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Feasibility and Effects of Preventive Home Visits for Older Adults

This study has been completed.
Information provided by (Responsible Party):
University of North Carolina, Chapel Hill Identifier:
First received: September 25, 2009
Last updated: September 15, 2011
Last verified: September 2011
The goals of this project are to implement an innovative intervention for older adults and assess both its feasibility and effects on health and well-being. The investigators hypothesize that the intervention group will show a significantly better slope for a range of outcomes during and after the intervention.

Condition Intervention
Behavioral: Preventive home visit
Behavioral: minimal intervention

Study Type: Interventional
Study Design: Allocation: Randomized
Intervention Model: Parallel Assignment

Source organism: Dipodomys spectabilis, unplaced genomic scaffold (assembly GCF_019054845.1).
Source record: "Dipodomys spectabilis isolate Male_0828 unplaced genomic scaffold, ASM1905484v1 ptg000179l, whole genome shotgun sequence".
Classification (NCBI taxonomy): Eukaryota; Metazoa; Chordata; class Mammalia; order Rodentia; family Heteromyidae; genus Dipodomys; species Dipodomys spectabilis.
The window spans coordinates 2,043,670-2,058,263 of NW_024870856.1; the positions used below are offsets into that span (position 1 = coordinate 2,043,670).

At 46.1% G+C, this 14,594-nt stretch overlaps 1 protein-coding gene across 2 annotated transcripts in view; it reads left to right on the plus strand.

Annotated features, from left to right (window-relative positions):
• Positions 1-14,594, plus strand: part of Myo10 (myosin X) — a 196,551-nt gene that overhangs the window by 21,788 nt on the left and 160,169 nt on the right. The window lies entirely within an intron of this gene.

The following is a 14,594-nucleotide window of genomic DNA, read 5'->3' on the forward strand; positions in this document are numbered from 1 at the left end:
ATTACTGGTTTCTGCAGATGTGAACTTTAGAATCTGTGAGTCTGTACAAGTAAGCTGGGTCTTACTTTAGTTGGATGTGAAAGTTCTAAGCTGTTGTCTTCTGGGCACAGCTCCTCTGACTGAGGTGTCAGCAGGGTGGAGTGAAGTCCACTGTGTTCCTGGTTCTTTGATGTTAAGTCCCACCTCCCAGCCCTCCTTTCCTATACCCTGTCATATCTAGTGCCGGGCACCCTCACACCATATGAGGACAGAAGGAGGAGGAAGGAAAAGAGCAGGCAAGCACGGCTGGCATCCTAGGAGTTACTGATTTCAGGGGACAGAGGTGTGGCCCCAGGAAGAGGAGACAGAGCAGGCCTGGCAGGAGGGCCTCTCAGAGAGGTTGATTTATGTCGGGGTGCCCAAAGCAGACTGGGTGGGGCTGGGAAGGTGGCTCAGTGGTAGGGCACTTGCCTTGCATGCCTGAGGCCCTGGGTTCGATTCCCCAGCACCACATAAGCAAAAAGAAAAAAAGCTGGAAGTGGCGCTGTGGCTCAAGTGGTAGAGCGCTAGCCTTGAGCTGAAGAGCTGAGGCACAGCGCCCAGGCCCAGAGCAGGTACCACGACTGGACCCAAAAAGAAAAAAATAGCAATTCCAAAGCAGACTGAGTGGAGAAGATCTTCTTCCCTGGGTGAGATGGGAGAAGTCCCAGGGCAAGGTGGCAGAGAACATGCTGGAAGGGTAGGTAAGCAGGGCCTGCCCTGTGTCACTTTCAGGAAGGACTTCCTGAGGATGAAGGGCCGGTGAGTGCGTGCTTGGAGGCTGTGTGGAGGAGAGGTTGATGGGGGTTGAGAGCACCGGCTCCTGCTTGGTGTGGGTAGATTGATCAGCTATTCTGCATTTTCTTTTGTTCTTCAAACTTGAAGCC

Masking: Single Blind (Outcomes Assessor)
Primary Purpose: Prevention
Official Title: Feasibility and Effects of Preventive Home Visits for Older Adults

Further study details as provided by University of North Carolina, Chapel Hill:

Primary Outcome Measures:
  • functional ability [ Time Frame: 5 times across approx. 15 months ]

Secondary Outcome Measures:
  • life satisfaction [ Time Frame: 5 times across approx. 15 months ]

Enrollment: 110
Study Start Date: January 2008
Study Completion Date: May 2010
Primary Completion Date: May 2010 (Final data collection date for primary outcome measure)
Arms Assigned Interventions
Experimental: Preventive home visit
receives preventive home visit intervention 4 times over 1 year
Behavioral: Preventive home visit
in-home visit by a trained occupational therapist to assess older adult's living context and occupational performance and to provide recommendations for changes or continuation of behavior or context
Active Comparator: comparison group
receives information packets on local services for older adults and health promotion material twice during 1 year
Behavioral: minimal intervention
provision of information related to services and health promotion for older adults as a low-cost minimal alternative to the intervention

Detailed Description: